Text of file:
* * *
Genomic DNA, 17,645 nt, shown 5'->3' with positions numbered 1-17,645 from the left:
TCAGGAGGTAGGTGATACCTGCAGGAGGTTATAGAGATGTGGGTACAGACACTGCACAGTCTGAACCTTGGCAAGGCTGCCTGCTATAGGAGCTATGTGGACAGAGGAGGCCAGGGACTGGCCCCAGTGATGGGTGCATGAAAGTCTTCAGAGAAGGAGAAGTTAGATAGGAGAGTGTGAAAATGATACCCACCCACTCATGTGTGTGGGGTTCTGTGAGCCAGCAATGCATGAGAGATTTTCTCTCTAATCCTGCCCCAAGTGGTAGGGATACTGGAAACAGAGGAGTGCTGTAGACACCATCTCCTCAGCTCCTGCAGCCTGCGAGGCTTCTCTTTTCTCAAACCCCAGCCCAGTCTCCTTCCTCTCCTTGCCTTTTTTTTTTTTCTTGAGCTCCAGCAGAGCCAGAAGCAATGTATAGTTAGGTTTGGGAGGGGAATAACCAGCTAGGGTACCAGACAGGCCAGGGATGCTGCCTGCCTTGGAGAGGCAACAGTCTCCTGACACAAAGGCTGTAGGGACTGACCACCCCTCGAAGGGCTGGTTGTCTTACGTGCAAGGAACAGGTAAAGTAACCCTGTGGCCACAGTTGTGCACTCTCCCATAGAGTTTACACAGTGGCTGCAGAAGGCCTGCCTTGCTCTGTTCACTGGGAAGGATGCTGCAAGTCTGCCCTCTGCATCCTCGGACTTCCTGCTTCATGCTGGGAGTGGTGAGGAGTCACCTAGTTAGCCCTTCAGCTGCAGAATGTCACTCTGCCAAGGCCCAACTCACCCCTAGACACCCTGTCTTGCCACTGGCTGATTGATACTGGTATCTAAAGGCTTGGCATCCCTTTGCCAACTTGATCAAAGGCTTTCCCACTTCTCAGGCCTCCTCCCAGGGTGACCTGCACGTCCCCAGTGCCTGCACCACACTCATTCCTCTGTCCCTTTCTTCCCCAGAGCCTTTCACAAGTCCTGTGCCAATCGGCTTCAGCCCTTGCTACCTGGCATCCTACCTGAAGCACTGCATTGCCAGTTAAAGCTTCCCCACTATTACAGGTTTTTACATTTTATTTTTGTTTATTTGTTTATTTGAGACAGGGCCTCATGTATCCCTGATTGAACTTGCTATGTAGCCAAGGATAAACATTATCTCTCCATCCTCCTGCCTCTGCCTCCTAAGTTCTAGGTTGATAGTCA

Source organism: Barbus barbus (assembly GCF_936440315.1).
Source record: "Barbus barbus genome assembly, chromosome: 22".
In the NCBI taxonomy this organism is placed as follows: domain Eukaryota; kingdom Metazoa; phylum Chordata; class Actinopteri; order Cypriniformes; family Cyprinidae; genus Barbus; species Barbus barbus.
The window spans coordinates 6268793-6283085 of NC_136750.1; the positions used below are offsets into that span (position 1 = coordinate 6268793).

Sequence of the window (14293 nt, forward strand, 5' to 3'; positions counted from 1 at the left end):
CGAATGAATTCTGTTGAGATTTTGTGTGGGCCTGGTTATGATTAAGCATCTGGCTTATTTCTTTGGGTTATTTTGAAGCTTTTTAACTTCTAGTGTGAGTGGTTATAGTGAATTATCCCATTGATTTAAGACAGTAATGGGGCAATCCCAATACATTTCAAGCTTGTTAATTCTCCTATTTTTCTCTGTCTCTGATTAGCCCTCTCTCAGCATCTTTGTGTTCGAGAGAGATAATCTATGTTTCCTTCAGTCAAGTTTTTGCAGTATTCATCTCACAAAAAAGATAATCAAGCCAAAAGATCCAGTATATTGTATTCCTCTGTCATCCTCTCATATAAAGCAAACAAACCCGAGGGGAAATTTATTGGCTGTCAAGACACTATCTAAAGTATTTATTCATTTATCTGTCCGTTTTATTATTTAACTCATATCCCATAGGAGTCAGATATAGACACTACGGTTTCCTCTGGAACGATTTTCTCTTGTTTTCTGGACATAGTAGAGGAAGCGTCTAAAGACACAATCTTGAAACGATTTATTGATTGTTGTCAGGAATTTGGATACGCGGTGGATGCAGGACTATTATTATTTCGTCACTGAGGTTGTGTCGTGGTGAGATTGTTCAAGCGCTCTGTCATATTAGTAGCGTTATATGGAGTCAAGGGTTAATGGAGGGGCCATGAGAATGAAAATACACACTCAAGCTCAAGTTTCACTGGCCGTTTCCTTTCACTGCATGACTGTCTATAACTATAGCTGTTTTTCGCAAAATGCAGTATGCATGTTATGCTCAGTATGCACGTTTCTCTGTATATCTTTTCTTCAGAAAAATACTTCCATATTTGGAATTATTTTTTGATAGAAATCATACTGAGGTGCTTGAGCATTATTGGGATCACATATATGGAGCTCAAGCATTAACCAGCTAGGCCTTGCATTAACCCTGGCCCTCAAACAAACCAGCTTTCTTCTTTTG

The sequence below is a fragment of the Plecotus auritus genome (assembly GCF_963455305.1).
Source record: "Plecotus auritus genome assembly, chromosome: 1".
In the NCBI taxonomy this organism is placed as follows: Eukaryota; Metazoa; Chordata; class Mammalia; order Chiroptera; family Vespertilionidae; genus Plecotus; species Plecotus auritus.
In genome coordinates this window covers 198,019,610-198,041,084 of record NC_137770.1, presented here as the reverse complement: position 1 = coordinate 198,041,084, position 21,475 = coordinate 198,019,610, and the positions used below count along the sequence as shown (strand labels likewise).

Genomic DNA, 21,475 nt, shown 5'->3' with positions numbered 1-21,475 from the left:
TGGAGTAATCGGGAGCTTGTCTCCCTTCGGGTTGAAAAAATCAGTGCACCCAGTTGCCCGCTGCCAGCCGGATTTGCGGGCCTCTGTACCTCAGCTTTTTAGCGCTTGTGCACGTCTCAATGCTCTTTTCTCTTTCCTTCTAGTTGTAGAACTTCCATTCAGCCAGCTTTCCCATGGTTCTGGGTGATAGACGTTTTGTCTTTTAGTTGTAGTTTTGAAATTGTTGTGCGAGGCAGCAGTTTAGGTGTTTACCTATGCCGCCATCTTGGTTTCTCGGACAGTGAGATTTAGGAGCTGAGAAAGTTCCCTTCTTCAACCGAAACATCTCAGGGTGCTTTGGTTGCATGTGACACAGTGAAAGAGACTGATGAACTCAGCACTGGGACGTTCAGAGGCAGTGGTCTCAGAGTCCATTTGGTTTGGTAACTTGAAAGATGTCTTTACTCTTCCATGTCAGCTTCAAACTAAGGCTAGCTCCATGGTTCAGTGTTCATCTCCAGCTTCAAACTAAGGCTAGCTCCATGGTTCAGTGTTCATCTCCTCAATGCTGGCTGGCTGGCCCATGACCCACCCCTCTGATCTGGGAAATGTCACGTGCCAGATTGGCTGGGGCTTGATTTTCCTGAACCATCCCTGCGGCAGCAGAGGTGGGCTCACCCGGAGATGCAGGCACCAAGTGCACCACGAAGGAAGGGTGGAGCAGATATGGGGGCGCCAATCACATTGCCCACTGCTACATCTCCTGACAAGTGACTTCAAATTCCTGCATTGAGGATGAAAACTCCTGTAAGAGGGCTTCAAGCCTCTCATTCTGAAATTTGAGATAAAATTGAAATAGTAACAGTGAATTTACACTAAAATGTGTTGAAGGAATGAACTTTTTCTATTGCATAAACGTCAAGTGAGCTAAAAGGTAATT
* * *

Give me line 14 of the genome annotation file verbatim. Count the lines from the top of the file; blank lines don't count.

TGGAGTAATCGGGAGCTTGTCTCCCTTCGGGTTGAAAAAATCAGTGCACCCAGTTGCCCGCTGCCAGCCGGATTTGCGGGCCTCTGTACCTCAGCTTTTTAGCGCTTGTGCACGTCTCAATGCTCTTTTCTCTTTCCTTCTAGTTGTAGAACTTCCATTCAGCCAGCTTTCCCATGGTTCTGGGTGATAGACGTTTTGTCTTTTAGTTGTAGTTTTGAAATTGTTGTGCGAGGCAGCAGTTTAGGTGTTTACCTATGCCGCCATCTTGGTTTCTCGGACAGTGAGATTTAGGAGCTGAGAAAGTTCCCTTCTTCAACCGAAACATCTCAGGGTGCTTTGGTTGCATGTGACACAGTGAAAGAGACTGATGAACTCAGCACTGGGACGTTCAGAGGCAGTGGTCTCAGAGTCCATTTGGTTTGGTAACTTGAAAGATGTCTTTACTCTTCCATGTCAGCTTCAAACTAAGGCTAGCTCCATGGTTCAGTGTTCATCTCCAGCTTCAAACTAAGGCTAGCTCCATGGTTCAGTGTTCATCTCCTCAATGCTGGCTGGCTGGCCCATGACCCACCCCTCTGATCTGGGAAATGTCACGTGCCAGATTGGCTGGGGCTTGATTTTCCTGAACCATCCCTGCGGCAGCAGAGGTGGGCTCACCCGGAGATGCAGGCACCAAGTGCACCACGAAGGAAGGGTGGAGCAGATATGGGGGCGCCAATCACATTGCCCACTGCTACATCTCCTGACAAGTGACTTCAAATTCCTGCATTGAGGATGAAAACTCCTGTAAGAGGGCTTCAAGCCTCTCATTCTGAAATTTGAGATAAAATTGAAATAGTAACAGTGAATTTACACTAAAATGTGTTGAAGGAATGAACTTTTTCTATTGCATAAACGTCAAGTGAGCTAAAAGGTAATT